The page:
Screening Alzheimer’s disease with non-invasive imaging

Alzheimer's

Research shows that in the patients with Alzheimer’s disease (AD), the small blood vessels in the retina at the back of the eye are altered. Patients with no symptoms of AD, but with family history of the same, have shown these telltale signs. People with AD and those with only mild cognitive impairment can also be distinguished with this method, according to the researchers at Duke University, United States.

This kind of precise and non-invasive imaging is called optical coherence tomography angiography (OCTA). It enables physicians to see the smallest veins in the back of the eye, including the red blood cells moving through the retina.

As the retina is connected to the brain through the optic nerve, the deterioration in the retina and its blood vessels may mirror the changes going on in the blood vessels and structures in the brain, thereby offering a window into the disease’s process.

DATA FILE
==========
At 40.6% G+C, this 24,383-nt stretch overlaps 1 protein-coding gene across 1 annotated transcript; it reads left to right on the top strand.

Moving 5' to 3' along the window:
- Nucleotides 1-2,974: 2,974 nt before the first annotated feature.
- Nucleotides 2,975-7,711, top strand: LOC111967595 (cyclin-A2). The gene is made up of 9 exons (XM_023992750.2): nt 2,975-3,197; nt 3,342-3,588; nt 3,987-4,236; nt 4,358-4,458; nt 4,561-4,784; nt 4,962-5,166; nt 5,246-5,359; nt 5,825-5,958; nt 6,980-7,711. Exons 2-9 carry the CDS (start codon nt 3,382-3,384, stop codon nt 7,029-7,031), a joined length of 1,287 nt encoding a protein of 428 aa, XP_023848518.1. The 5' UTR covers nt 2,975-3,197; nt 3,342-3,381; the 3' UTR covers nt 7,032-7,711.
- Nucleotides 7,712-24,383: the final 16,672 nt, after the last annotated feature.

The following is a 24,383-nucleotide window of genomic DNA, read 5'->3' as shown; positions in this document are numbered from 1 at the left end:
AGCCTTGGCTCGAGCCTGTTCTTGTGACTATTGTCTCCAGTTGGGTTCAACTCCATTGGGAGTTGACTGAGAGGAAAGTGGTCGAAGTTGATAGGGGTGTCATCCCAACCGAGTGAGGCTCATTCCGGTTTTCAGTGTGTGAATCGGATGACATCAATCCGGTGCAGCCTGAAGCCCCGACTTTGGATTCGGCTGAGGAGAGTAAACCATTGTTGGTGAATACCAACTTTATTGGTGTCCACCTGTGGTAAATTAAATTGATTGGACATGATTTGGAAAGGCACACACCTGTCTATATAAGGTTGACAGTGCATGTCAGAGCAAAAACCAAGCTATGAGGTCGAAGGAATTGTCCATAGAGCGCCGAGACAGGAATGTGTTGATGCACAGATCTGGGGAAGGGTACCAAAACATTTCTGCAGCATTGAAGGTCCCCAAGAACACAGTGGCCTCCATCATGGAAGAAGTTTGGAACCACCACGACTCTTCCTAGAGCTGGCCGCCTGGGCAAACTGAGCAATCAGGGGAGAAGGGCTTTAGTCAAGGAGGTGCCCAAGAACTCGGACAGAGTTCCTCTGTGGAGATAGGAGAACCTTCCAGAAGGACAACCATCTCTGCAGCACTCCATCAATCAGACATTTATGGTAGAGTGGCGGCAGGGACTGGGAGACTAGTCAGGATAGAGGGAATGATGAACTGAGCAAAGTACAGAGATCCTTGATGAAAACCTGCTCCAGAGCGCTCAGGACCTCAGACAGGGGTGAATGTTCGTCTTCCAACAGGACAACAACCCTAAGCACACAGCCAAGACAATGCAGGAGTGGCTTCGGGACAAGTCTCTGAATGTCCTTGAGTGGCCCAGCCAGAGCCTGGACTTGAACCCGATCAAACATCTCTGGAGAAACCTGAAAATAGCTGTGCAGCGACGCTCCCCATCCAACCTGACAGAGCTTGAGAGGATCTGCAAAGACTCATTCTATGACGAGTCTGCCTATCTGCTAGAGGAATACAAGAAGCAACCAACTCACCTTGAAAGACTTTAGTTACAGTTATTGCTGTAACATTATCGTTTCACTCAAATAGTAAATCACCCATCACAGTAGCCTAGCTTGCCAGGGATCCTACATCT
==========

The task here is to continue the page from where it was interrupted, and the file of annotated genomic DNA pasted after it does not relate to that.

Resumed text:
Researchers found that the people with AD had a loss of small retinal blood vessels at the back of the eye and that a specific layer of the retina was thinner. Neither the people with mild cognitive impairment, nor any healthy individuals show these changes.

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